Jim Kouri
August 22, 2005
Mexican mafia: new crime syndicate in California
By Jim Kouri

An anti-gang task force arrested 15 defendants charged in a federal racketeering indictment with exercising control over Hispanic street gangs across Orange County, CA. The indictment alleges that members of the Ojeda Organization named after leader and Mexican Mafia member Peter Ojeda extorted "taxes" from street gangs and punished non-payers with assaults. In addition to the arrests made by well over 100 agents and officers associated with the Santa Ana Gang Task Force, ten defendants are already in state custody.

The three-count indictment, which was returned by a federal grand jury in Santa Ana, asserts that the Ojeda Organization engaged in extortion and assault, as well as assisting in the distribution of narcotics throughout Orange County. Controlled by Peter Ojeda, the organization included high-ranking members of several Hispanic street gangs, which helped the organization exert its influence "from the streets of Orange County into the Orange County jail system and the California correctional system," according to the indictment.

A coordinated effort between local, state and federal authorities has taken down one of the most powerful gangsters in Orange County, according to United States Attorney Debra Wong Yang.

This case demonstrates the success in combating gang violence made possible when law enforcement at all levels share intelligence and combine resources. It also displays the amount of sophistication with which these new organized crime groups operate.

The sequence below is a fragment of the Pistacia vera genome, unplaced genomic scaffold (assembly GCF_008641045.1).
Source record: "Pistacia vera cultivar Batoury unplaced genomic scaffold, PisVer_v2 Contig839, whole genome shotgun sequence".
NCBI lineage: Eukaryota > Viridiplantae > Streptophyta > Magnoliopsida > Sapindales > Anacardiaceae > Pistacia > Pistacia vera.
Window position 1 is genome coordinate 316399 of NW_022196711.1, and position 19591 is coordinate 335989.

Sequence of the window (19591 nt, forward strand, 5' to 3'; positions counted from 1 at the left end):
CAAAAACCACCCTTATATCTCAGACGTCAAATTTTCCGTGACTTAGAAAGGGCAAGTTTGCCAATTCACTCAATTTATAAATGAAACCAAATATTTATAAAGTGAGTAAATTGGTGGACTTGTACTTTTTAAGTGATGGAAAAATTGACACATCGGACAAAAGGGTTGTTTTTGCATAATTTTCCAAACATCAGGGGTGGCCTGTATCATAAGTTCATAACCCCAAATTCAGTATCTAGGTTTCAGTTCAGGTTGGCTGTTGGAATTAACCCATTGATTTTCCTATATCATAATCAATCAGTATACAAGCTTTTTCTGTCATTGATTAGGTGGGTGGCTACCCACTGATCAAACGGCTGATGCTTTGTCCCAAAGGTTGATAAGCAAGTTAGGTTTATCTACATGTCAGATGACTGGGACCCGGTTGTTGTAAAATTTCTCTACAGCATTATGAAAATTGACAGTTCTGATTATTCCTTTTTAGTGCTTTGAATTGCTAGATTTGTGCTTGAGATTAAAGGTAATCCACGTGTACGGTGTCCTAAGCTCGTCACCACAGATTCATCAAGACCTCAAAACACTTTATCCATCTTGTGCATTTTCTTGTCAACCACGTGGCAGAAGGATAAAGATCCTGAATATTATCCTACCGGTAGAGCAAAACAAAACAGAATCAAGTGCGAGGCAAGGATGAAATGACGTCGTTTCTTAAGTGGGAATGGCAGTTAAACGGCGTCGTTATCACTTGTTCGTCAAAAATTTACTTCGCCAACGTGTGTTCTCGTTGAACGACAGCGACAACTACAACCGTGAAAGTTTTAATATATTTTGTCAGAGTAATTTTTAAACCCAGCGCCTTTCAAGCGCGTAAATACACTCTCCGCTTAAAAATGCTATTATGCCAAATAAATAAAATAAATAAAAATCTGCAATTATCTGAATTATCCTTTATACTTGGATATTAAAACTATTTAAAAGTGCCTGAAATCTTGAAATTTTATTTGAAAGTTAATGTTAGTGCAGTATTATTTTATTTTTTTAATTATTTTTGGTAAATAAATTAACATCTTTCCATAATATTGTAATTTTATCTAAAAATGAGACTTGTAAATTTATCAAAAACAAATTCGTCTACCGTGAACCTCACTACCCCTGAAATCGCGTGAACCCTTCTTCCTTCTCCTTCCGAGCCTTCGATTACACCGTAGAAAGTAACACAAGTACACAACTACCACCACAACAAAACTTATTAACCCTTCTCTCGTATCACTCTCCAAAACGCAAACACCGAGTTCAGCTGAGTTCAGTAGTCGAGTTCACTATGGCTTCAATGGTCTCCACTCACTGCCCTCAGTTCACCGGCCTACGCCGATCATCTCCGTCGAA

Santa Ana Police Chief Paul M. Walters said, "The arrest of these dangerous and violent criminals who have engaged in an on-going pattern of organized crime will have a significant impact on narcotic and gang activity throughout Orange County."

The indictment alleges that 16 of the defendants participated in a conspiracy to violate the Racketeer Influenced and Corrupt Organizations Act, commonly called RICO. The RICO charge alleges dozens of overt acts that members of the organization committed to expand the power and control of the enterprise. Detailing conduct in 2004 and early 2005, the RICO count accuses Peter Ojeda and others of, for example, demanding taxes from numerous street gangs and others who wanted to distribute drugs in Orange County, coordinating the collection of taxes from jail inmates who were selling drugs, and ordering assaults for failing to pay taxes or for showing disrespect to the Ojeda Organization. Assaults were conducted when a "green light" was placed on the offending gang or gang member, meaning the gang or gang member would be assaulted by members of the Ojeda Organization or those doing its bidding.

The Ojeda Organization required Hispanic criminal street gangs in Orange County to pay money as a "tax" or "tribute" on a regular basis, the indictment alleges. The Ojeda Organization permitted the tax-paying gangs and gang members to exert influence over their neighborhoods and territories. The Ojeda Organization disciplined Orange County criminal street gangs and their members who engaged in unsanctioned violence, such as a drive-by shooting, which could cause increased law enforcement attention and thereby threaten the income of the Ojeda Organization.

Sources: Santa Ana, CA Police Department, Federal Bureau of Investigation, US Attorney's Office, California Highway Patrol, Bureau of Alcohol, Tobacco and Firearms, National Association of Chiefs of Police, American Federation of Police

© Jim Kouri


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Jim Kouri

Jim Kouri, CPP is currently fifth vice-president of the National Association of Chiefs of Police... (more)


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